Apple’s LED Cinema Display: A Too Short Story

| Ted Landau's User Friendly View

When it came time to choose a display for my 2009 Mac Pro, I decided to stick with Apple. I purchased Apple's 24" LED Cinema Display. I have not regretted it. With its deep rich colors, sharp text, and an extremely wide angle of view, it is almost certainly the best monitor I have ever owned. I've even come to appreciate the glossy screen, much to my surprise. And unlike any other display I could have chosen, it comes with a built-in iSight camera. Woo!

There's just been one problem. It should have been a minor problem — but it unexpectedly exploded into a relatively large and costly one. At issue: the length of the Display's connecting cables. Or, more precisely, the lack of such length. In brief: the length of the triple-headed (MagSafe, Mini DisplayPort and USB) cable is too short to connect to a Mac Pro. Why? Given the size of the Mac Pro, most people (myself included) choose to keep the computer under their desk rather than on it. Unfortunately, the Cinema Display's cable is so short that it often can't reach the ports of an on-the-floor Mac Pro.

How did Apple go wrong here? Almost certainly, it's because Apple views the display primarily as an accessory for MacBooks. They even have a Display-MacBook Pro combo pictured on the Cinema Display's box. With this setup, the monitor and the computer will typically be nearly adjacent to each other. In this pairing, the short cable makes sense.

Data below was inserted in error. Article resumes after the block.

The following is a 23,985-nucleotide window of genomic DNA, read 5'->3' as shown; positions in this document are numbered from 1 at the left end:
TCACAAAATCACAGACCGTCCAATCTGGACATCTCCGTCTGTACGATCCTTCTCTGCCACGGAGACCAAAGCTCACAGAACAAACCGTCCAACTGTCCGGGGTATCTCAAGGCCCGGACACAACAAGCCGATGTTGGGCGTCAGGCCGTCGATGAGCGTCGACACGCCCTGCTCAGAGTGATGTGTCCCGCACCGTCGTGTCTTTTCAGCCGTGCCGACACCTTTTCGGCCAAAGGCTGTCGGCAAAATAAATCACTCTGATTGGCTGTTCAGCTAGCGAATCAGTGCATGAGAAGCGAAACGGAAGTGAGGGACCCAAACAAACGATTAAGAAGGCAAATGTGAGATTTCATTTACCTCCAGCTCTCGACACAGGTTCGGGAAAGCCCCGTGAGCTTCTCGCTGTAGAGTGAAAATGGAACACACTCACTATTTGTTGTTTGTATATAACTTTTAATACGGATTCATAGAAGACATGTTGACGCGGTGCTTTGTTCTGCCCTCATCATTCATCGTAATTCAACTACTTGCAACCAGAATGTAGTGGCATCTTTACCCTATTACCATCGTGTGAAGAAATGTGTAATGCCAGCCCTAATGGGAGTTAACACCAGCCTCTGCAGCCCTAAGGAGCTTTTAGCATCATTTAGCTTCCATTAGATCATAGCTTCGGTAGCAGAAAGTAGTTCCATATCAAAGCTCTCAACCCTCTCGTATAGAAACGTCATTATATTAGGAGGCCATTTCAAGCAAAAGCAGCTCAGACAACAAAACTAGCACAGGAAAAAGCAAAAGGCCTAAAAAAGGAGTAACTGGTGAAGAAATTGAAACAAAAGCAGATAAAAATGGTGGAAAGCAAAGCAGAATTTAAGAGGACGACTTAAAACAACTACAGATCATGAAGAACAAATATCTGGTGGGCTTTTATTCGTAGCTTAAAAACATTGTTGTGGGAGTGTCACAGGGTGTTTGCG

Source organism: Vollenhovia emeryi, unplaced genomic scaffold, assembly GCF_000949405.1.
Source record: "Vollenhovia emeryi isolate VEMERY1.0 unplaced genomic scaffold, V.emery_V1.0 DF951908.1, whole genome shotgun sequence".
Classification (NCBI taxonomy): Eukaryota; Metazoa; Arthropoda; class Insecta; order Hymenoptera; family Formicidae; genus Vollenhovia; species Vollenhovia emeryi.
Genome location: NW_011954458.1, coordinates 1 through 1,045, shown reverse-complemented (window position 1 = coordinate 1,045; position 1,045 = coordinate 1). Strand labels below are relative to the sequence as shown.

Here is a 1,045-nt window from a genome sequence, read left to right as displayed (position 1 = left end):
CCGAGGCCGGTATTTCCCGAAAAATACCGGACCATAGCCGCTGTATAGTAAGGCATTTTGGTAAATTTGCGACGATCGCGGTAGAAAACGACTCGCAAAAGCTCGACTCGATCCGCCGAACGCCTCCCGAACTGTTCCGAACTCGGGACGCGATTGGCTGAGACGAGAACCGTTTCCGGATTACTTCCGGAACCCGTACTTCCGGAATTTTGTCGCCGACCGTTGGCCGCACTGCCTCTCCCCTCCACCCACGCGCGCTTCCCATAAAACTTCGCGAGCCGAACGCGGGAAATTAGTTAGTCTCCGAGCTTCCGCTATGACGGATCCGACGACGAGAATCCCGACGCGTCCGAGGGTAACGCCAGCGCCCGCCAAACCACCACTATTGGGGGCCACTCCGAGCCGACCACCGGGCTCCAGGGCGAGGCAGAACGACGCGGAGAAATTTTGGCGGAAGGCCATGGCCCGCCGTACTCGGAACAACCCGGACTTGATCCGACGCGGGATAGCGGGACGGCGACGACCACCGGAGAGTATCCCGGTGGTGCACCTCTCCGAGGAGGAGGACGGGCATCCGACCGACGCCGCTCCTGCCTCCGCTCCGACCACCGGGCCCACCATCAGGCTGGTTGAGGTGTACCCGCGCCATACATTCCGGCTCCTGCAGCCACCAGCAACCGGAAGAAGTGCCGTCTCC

With a Mac Pro, however, the cable is likely to run out before it reaches your computer. In my case, I managed to overcome this obstacle, but just barely. The MagSafe cable was unneeded and could be ignored. For the USB connection, I used a USB extender cable. For the Mini DisplayPort, however, no such extender was available at the time. Still, with a good deal of effort and careful positioning, I was able to get the hardware close enough to each other so that I could plug the cable into the Mini DisplayPort on the Mac Pro.

Apple's position. "Is Apple aware of this issue?," I wondered. "Do they have a suggested solution?" I went to an Apple Store to find out. The staff I spoke with were indeed aware of the issue. But they had no solution to offer. Apple does not make any extender cable nor does the Store carry any such cable from a third-party. The staff had no clue as to when or even if Apple would ever provide a fix. Consistent with what I read in this Apple Discussions thread, their position was that Mac Pro users should either buy Apple's 30" Display or go with another display brand altogether.